Do you supplement your child's school learning with home learning?

/

/ by
It’s almost been a month since my boys went back to school and we are well and truly back into a routine. I get up every morning (yes every morning) and do exercise and then I get the boys up and sort their breakfast before school.

By 8:30am BP has taken himself off to school and I’m heading out the door with LP in tow. At 9:00am I arrive home and have until 3:15pm to myself. Of course in this time I write posts for the blog and do other stuff.







Having the boys back at school is a welcome break after the summer and being back in a routine has done us all good. One thing I have noticed though is that my boys seem to take a few steps backwards during the summer when it comes to their academic abilities. We noticed it most with LP this year. At the end of the last school year he was well ahead of his classmates with his maths. He practiced every day and loved it. Over the summer we didn’t have a lot of time to for him to practise his maths and as a result he has gone backwards and needs to recap some things. It’s a shame really because he was doing so well. I’m not concerned because I know he will soon get back into it - in fact he has.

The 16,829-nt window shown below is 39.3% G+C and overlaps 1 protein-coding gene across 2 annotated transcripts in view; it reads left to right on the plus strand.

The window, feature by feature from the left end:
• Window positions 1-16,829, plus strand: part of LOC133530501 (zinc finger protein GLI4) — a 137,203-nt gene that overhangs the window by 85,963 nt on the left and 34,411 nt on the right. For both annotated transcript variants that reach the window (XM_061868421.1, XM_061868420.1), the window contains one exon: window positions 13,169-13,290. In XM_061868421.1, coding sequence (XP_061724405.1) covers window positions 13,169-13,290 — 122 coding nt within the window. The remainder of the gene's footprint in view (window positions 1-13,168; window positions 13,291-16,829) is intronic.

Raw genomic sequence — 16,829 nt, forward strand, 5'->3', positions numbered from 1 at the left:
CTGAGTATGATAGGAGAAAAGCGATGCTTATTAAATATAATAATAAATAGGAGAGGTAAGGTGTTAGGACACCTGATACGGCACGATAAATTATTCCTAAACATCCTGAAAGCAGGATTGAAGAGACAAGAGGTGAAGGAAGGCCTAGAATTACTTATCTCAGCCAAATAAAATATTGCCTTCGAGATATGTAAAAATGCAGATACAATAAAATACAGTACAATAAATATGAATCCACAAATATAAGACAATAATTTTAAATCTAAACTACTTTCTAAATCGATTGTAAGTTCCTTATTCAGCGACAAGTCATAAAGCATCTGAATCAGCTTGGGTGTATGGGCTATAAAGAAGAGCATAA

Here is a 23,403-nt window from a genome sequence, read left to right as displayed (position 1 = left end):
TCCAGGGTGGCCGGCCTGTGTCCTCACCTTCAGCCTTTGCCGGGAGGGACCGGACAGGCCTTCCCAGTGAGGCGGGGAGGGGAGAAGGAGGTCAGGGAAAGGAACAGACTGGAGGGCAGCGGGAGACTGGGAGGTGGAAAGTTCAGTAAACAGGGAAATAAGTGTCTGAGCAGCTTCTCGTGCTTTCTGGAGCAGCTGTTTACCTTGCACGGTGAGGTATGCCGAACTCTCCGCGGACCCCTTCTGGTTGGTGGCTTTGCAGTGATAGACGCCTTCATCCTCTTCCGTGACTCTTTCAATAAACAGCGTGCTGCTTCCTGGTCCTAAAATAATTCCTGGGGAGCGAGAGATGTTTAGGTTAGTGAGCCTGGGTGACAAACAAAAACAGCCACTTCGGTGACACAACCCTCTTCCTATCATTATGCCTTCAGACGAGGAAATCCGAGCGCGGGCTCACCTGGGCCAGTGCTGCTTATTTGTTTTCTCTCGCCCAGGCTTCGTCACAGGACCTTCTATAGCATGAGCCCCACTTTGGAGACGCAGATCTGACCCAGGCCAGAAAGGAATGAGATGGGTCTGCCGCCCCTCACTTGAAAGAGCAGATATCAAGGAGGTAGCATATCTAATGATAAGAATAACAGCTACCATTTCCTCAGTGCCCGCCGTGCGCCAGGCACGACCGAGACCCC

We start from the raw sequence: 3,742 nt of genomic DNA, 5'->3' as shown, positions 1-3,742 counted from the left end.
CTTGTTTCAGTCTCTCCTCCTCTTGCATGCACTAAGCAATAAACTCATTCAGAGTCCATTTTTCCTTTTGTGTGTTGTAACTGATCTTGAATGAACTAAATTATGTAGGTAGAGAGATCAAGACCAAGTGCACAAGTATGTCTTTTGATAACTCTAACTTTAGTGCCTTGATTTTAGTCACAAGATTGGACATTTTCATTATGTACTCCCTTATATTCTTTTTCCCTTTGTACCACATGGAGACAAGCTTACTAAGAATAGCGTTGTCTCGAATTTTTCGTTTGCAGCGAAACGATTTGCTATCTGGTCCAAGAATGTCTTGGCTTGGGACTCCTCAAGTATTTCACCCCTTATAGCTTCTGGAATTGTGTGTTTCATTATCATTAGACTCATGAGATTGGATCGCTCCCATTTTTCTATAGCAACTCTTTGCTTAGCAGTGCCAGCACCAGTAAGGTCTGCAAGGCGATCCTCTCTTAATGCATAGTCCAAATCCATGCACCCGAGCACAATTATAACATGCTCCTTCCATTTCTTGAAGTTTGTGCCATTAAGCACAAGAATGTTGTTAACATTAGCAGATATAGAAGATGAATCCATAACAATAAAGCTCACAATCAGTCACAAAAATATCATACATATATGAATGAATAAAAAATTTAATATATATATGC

• Develop a passion for learning. If you do, you will never cease to grow. 

Anthony J. D'Angelo







After weeks back at school he’s loving his maths again and I’m trying to get him to enjoy English too which he’s not so keen on. So when he’s at home, after school and at weekends, we supplement his school learning with learning at home.



For reading it’s fairly easy because he already loves reading, he’s currently reading The Hobbit on his Kindle. His handwriting is a little more difficult because he hates writing. I use various tactics to help him with this and it’s doing it every day that helps improve his handwriting most. Although I have noticed a slight difference in the writing he does at home vs the writing he does at school - his school work is much neater.